by Staff Writer
Replacing bath fixtures is a simple home-improvement project. Whether you're installing a new tub surround, repairing a leaky faucet or replacing your old tub faucet, you'll need to know how to remove the existing tub faucet. Tub and shower faucets consists of the hot water and cold water handles and the waterspout, along with the included stem plumbing. Removing most tub faucets is a simple project that takes just a few minutes when you follow a few easy steps.
Turn off the water. Many bathtubs don't have an individual shut-off valve, so you may need to use the main shut-off valve for your home. Bleed off any residual water in the lines by turning on both tub faucet handles. Protect the bottom of your bathtub by placing a large, old towel in the bottom and cover the tub drain to prevent debris or parts of the bathtub faucets from falling in.
Remove the tub faucet spout. If the bottom side of your bathrub faucet spout is smooth, you have a twist-on spout. To remove it, insert the end of a large screwdriver into the spout from the bottom and carefully turn the spout counterclockwise to twist it off. However, if you feel a small screw on the underside of the tub faucet, use a Phillips screwdriver to remove the screw and pull the spout toward you to remove it.
Twist off the remaining connection pipe. If the tub faucet is old, the pipe may be corroded. Use a wrench to grasp and twist the pipe counterclockwise to free it from the plumbing connection within the wall.
Remove the tub faucet handles. Some tub faucet handles merely twist off if you turn them counterclockwise. Others are secured by a screw beneath a handle cap in the center of the handle.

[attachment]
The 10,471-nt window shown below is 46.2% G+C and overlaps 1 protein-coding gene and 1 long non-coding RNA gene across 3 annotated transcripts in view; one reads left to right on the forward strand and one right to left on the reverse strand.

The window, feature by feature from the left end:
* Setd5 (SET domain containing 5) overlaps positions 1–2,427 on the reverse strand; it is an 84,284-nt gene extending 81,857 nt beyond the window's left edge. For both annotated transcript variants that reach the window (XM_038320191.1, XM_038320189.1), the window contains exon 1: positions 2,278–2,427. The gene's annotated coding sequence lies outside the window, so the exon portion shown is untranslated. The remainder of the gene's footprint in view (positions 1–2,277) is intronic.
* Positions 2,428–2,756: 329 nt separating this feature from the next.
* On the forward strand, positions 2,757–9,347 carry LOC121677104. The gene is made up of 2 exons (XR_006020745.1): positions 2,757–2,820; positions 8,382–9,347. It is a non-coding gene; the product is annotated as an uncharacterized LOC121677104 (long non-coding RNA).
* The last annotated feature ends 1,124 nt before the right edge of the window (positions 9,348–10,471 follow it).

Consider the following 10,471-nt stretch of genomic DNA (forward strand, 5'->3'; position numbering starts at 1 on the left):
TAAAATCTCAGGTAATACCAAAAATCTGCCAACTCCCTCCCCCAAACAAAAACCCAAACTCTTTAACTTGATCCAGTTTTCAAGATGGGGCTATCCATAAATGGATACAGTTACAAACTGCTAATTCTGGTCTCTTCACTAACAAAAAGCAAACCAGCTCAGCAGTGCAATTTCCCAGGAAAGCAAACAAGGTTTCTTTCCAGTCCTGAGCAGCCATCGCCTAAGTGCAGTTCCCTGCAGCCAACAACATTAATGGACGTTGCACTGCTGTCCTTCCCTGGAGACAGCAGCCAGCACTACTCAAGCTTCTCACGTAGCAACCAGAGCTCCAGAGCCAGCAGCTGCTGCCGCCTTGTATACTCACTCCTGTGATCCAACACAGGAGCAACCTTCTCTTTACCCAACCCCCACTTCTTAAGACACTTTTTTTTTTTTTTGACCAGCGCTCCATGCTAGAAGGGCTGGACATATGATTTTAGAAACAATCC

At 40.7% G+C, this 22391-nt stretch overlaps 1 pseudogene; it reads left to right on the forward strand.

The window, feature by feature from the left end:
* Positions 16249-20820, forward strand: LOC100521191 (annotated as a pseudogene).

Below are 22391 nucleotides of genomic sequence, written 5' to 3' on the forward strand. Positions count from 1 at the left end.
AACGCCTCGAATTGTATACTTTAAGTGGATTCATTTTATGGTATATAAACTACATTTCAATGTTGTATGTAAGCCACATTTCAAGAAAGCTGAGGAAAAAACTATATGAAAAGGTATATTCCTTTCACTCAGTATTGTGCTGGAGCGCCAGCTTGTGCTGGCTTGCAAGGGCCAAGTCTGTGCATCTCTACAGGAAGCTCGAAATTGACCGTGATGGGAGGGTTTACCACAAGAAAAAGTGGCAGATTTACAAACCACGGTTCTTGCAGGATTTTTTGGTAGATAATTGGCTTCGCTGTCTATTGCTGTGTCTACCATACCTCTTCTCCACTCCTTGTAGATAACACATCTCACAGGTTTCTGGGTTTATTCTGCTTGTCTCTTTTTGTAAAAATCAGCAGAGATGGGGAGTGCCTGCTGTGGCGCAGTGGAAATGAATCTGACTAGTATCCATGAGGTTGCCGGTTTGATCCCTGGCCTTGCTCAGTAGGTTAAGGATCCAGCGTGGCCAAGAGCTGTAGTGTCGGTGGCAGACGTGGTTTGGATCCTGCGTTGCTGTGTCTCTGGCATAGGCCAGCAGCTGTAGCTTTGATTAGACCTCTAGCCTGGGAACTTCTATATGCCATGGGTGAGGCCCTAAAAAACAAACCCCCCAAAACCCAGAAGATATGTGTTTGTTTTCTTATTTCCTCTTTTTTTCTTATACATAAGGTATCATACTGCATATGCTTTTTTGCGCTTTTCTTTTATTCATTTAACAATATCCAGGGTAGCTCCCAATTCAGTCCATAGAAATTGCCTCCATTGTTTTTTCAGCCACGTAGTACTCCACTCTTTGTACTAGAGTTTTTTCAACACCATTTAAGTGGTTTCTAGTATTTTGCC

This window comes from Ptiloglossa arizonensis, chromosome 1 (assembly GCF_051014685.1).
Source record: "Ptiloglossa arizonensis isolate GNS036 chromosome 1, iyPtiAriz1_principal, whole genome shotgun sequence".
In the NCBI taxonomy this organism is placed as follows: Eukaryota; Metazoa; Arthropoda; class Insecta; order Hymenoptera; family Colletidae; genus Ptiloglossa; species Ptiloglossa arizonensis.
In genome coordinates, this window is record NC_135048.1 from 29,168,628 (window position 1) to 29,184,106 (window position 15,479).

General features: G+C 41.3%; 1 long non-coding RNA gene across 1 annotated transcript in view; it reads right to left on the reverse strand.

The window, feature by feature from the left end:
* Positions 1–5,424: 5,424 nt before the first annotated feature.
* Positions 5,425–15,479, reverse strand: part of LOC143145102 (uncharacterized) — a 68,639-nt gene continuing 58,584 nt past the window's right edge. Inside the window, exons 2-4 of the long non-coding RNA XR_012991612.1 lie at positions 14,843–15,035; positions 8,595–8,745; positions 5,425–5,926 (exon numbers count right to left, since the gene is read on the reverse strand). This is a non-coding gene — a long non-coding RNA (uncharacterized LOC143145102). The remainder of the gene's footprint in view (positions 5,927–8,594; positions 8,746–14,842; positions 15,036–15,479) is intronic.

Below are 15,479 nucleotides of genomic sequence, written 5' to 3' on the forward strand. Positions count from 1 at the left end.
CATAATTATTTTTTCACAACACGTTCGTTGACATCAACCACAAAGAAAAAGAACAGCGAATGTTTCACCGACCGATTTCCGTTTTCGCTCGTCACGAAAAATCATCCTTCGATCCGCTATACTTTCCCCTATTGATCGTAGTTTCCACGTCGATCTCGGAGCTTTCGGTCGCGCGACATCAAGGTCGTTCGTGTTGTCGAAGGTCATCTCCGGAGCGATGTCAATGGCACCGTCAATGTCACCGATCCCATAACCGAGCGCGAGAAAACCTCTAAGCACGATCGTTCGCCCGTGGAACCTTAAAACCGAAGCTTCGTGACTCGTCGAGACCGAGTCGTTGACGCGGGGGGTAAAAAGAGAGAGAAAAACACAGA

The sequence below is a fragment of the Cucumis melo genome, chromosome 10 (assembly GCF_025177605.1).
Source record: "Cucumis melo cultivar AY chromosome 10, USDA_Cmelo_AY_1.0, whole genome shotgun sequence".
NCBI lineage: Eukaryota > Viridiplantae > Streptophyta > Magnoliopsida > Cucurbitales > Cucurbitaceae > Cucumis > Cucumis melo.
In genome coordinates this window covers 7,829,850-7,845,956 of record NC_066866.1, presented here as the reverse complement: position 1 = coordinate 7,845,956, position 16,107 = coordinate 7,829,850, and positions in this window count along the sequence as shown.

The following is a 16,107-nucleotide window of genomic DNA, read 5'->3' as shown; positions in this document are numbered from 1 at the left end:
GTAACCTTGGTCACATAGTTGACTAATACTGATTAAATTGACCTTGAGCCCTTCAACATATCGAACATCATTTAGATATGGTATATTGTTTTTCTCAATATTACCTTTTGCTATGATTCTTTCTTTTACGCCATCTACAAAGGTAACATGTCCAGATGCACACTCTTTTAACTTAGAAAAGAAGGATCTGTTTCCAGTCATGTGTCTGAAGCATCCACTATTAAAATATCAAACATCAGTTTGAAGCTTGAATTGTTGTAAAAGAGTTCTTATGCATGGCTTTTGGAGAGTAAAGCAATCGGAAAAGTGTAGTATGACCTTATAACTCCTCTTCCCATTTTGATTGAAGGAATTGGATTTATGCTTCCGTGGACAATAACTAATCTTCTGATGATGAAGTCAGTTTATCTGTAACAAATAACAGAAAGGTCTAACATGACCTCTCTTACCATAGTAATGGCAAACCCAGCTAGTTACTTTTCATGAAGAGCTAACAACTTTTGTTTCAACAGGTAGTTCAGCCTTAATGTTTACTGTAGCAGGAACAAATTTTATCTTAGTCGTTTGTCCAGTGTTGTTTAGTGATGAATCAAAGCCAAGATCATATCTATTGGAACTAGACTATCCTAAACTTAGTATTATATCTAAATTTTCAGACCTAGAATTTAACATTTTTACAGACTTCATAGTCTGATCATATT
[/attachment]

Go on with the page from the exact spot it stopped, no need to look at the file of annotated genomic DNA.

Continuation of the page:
The tub faucet handle caps may feature the manufacturer logo. Pry off the handle caps with a small flat-head screwdriver. If you're going to reuse these caps, pry very gently to keep from damaging the surface.
Remove the bath faucet handle screws with a Phillips screwdriver by twisting to the left and then pulling off the handles.
What remains is the handle trim and collar, which may be in two sections, and the faucet stem beneath. Grasp the collar and twist to the left to unscrew it. If the trim piece that rests against the tub surface or the wall is attached, the entire unit will twist off. If they are separate pieces, remove the collar and then pry off the flat trim by inserting a flat-head screwdriver into the opening and prying outward.
Use the wrench to twist off the interior plumbing stem.
Clean up. The area behind the old tub faucet may need to be cleaned or repaired, especially if water damage is present. Be sure to clean the area before installing a new tub faucet.
If you're replacing just one or more parts of your tub faucet, such as the spout, make sure to purchase the identical brand to ensure a correct fit.
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